Seeing the shades of white and blue dissipate around the majestic crown of St Paul's, the lights of all those striking buildings across the river glitter through the depths of evening hues, I realized I just don't come to this part of London often enough. It felt like a treat to be there, to walk to the Tate and study Dali's Metamorphosis of Narcissus and then to set foot on the floating Millennium Bridge, with the Cathedral dome shining with sublime yet unassuming magnificence on the other side, and then to walk in the relentless bitter cold -- this was certainly not part of the treat -- to the National Theatre for a play.
And while I walked with an old friend, rather hungry and thinking about a hot and wholesome dinner, I came across a board outside a pub with the saying by Samuel Johnson, "When a man is tired of London, he is tired of life," so very apt to see this by the river with the constant flow of inspiration glowing at you morning to night. There was a time when I used to be desperate to escape the cold of London winter, to always be away during those months of icy platforms, frozen fingers and deep grey skies. I thought I might have Seasonal Affective Disorder -- who doesn't! But this winter, everything has seemed a little different. The weather hasn't quite affected me the way it normally does.
It dawned on me today that in everything that I was doing and everywhere I was going, from passing through a park to sitting in a café to a brisk walk by the river, London was springing to life, the morning sunshine was adding brilliance to an otherwise dull day, the evening lights blanketed the streets in warmth, and all that is indoors is deliciously cosy. Of course, it's all in the eye of the beholder, it's all in the mind, but it's also all about creating the life, rising above the cold and dark to catch the beauty of historic buildings, to derive happiness from appreciation of the city we're living in, the variety we are constantly surrounded by and by all that changes and remains static around us.
And on one of those downcast days, when you simply cannot help but feel sunken in that feeling of hollowness, to do one of two things, or both: find a place of beauty -- outdoor or indoor -- a place of inspiration and upliftment, and to sit and have cake or tea or to take a walk; or to cook a hearty soup full of the protein-fueled lentils and vegetables, a soup that has all those cosy shades of red and orange, and to sit on the sofa, snuggled with a hot water bottle, sipping on this bowl of absolute goodness, while watching an episode of Downton Abbey.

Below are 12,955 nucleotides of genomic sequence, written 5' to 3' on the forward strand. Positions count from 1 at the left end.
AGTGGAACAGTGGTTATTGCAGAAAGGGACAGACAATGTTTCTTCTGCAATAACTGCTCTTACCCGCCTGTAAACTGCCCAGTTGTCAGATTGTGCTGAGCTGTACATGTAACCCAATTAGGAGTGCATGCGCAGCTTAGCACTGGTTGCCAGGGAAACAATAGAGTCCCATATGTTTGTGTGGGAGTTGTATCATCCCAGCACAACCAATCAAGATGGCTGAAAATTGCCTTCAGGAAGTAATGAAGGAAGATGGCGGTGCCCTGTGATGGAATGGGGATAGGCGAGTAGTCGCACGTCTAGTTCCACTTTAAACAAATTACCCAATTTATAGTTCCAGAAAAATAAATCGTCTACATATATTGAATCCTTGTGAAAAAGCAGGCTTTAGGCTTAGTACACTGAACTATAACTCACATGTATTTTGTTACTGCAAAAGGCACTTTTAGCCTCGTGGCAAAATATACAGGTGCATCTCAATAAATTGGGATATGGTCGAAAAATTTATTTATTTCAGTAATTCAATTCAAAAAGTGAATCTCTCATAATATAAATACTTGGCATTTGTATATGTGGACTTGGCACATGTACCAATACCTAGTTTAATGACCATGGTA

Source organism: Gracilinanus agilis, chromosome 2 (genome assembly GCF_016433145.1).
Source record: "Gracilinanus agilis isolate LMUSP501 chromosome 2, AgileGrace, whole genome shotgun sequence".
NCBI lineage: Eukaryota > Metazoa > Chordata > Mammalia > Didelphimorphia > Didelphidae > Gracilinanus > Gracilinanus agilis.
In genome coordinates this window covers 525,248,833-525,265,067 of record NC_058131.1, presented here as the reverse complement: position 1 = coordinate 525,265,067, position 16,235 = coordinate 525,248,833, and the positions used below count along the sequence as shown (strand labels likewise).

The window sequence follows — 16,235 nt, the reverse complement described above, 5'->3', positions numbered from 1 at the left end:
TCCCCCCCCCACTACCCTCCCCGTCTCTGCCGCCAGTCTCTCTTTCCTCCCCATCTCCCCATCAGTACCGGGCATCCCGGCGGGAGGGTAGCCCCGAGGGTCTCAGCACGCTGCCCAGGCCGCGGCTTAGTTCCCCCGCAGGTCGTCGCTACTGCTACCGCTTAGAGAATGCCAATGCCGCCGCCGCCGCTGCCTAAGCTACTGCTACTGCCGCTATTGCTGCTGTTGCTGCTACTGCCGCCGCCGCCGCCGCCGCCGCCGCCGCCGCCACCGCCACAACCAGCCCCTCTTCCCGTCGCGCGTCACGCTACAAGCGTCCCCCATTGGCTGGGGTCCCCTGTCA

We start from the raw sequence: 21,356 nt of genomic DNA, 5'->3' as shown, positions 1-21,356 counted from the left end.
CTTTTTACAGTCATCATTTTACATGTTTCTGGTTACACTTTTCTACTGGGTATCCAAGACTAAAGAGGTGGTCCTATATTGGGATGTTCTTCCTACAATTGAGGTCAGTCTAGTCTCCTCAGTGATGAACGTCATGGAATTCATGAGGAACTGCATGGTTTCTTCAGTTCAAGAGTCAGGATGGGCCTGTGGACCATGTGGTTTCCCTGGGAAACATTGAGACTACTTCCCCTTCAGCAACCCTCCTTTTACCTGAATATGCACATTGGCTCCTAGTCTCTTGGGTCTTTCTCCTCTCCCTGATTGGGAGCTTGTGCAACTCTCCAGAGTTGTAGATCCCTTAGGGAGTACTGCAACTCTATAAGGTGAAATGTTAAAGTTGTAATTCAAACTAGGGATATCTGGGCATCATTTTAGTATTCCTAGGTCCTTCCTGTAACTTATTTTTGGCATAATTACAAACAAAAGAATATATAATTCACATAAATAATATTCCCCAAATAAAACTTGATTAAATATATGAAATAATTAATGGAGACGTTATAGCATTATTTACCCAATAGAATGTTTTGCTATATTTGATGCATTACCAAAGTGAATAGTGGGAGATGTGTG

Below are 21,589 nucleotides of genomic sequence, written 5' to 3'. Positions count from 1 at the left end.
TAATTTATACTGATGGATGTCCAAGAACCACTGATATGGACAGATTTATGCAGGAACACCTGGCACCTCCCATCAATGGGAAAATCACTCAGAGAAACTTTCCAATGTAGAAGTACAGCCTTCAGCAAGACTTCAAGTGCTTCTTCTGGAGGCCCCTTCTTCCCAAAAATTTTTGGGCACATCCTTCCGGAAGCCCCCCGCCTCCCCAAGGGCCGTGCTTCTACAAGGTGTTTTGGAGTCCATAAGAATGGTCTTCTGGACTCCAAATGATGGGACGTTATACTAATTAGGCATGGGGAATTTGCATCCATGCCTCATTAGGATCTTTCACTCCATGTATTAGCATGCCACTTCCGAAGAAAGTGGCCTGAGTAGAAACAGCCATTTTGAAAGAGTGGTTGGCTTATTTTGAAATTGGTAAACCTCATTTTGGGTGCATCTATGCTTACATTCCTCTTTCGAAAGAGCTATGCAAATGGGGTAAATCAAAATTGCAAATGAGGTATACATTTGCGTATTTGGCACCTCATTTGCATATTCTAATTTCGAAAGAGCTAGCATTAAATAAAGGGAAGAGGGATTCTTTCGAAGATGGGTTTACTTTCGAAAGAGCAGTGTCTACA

So, here's the recipe for the soup -- in case you decide it's too cold to venture to Southbank.
Red Lentil Soup with Celery and Spinach
150g red lentils
1 teaspoon coconut oil
2 garlic cloves, finely diced
2 onions, finely diced
1 teaspoon cumin powder
1 teaspoon chilli powder
½ teaspoon turmeric powder
1½ teaspoons sea salt
4 celery sticks, diced
6 tomatoes, diced
1 litre vegetable stock
150g spinach leaves, washed
1 tablespoon yoghurt, for garnishing
coriander leaves, for garnishing
Begin by rinsing the lentils under cold running water in a sieve or colander. Using a large saucepan bring the lentils to the boil. Gently cook the lentils for 15-20 minutes over a low heat until soft.
Now you can start to sauté the onions in coconut oil, then add the garlic and diced celery. Stir the celery for a few minutes, then add the spices, tomatoes, vegetable stock and lentils. Allow to simmer for 20 minutes and then add spinach. Leave this to simmer over a low heat for a little longer before garnishing with coriander and serving.
Add a spoon of creamy yoghurt before serving -- just for that extra richness and variety.